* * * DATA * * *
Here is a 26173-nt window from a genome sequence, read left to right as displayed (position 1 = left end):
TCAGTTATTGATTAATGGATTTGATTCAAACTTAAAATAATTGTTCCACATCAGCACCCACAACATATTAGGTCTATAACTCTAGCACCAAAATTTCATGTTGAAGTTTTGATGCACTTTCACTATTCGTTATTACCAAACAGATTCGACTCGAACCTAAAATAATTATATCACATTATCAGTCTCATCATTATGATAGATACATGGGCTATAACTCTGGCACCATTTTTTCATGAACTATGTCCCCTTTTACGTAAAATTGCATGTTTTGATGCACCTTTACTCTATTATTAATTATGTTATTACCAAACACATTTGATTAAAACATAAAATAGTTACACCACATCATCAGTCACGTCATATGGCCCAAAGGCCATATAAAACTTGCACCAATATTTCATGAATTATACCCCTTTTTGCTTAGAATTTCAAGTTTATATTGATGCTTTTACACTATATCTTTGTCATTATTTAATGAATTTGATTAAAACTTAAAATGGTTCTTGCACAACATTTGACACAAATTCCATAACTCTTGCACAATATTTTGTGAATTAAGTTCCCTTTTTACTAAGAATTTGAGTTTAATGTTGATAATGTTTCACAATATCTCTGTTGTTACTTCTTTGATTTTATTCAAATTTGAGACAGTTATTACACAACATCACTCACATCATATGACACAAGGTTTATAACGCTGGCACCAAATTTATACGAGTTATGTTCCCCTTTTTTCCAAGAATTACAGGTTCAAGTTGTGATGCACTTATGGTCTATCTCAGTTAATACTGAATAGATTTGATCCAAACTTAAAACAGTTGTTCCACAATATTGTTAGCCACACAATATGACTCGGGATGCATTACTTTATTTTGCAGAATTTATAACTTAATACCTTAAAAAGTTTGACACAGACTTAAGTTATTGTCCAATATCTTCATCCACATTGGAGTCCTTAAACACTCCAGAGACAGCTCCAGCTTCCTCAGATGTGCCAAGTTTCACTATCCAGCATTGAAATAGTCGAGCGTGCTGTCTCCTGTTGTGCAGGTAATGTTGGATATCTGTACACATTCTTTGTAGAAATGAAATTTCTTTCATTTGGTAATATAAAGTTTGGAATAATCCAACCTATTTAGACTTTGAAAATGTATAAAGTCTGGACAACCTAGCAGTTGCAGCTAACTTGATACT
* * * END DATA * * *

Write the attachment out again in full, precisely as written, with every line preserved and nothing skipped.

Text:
Here is a 26173-nt window from a genome sequence, read left to right as displayed (position 1 = left end):
TCAGTTATTGATTAATGGATTTGATTCAAACTTAAAATAATTGTTCCACATCAGCACCCACAACATATTAGGTCTATAACTCTAGCACCAAAATTTCATGTTGAAGTTTTGATGCACTTTCACTATTCGTTATTACCAAACAGATTCGACTCGAACCTAAAATAATTATATCACATTATCAGTCTCATCATTATGATAGATACATGGGCTATAACTCTGGCACCATTTTTTCATGAACTATGTCCCCTTTTACGTAAAATTGCATGTTTTGATGCACCTTTACTCTATTATTAATTATGTTATTACCAAACACATTTGATTAAAACATAAAATAGTTACACCACATCATCAGTCACGTCATATGGCCCAAAGGCCATATAAAACTTGCACCAATATTTCATGAATTATACCCCTTTTTGCTTAGAATTTCAAGTTTATATTGATGCTTTTACACTATATCTTTGTCATTATTTAATGAATTTGATTAAAACTTAAAATGGTTCTTGCACAACATTTGACACAAATTCCATAACTCTTGCACAATATTTTGTGAATTAAGTTCCCTTTTTACTAAGAATTTGAGTTTAATGTTGATAATGTTTCACAATATCTCTGTTGTTACTTCTTTGATTTTATTCAAATTTGAGACAGTTATTACACAACATCACTCACATCATATGACACAAGGTTTATAACGCTGGCACCAAATTTATACGAGTTATGTTCCCCTTTTTTCCAAGAATTACAGGTTCAAGTTGTGATGCACTTATGGTCTATCTCAGTTAATACTGAATAGATTTGATCCAAACTTAAAACAGTTGTTCCACAATATTGTTAGCCACACAATATGACTCGGGATGCATTACTTTATTTTGCAGAATTTATAACTTAATACCTTAAAAAGTTTGACACAGACTTAAGTTATTGTCCAATATCTTCATCCACATTGGAGTCCTTAAACACTCCAGAGACAGCTCCAGCTTCCTCAGATGTGCCAAGTTTCACTATCCAGCATTGAAATAGTCGAGCGTGCTGTCTCCTGTTGTGCAGGTAATGTTGGATATCTGTACACATTCTTTGTAGAAATGAAATTTCTTTCATTTGGTAATATAAAGTTTGGAATAATCCAACCTATTTAGACTTTGAAAATGTATAAAGTCTGGACAACCTAGCAGTTGCAGCTAACTTGATACT